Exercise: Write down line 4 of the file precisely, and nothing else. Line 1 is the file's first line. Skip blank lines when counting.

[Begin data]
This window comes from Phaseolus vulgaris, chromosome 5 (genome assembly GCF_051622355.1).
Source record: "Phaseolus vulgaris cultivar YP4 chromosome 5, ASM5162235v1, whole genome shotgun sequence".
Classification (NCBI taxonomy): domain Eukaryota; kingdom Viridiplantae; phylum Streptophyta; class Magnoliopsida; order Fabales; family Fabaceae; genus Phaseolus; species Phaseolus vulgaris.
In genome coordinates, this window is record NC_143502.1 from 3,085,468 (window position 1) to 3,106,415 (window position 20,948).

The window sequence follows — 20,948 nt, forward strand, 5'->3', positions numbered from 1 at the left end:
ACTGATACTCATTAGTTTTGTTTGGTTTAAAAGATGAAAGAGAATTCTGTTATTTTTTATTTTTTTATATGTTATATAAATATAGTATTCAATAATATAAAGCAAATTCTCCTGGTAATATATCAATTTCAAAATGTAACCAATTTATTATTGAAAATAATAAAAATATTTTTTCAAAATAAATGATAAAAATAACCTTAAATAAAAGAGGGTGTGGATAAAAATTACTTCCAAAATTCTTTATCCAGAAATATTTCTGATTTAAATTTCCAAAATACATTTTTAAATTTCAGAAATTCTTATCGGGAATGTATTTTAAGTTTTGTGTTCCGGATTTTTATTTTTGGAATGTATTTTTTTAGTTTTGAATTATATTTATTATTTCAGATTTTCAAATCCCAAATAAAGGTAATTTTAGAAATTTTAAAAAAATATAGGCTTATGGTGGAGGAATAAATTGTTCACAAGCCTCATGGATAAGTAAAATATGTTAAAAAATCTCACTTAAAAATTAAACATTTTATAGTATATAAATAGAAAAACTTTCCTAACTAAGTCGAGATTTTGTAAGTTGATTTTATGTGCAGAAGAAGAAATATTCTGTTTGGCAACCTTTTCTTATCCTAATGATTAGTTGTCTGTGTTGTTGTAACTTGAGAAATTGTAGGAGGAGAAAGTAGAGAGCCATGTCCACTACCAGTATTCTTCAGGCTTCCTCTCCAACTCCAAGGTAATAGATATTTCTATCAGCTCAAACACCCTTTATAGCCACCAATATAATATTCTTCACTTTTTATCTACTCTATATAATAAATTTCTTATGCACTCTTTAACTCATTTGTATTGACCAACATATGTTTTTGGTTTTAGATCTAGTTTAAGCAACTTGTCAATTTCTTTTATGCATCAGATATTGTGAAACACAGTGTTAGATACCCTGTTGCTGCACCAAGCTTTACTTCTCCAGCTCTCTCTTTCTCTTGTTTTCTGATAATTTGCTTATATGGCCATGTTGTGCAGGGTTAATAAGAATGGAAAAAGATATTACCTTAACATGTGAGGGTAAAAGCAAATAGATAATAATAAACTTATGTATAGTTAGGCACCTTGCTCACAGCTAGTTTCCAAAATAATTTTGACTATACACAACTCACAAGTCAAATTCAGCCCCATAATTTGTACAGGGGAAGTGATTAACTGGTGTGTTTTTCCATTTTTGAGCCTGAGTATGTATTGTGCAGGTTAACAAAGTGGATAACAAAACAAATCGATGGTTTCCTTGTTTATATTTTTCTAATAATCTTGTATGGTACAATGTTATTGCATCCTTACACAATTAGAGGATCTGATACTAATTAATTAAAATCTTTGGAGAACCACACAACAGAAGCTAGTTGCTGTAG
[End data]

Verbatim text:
In genome coordinates, this window is record NC_143502.1 from 3,085,468 (window position 1) to 3,106,415 (window position 20,948).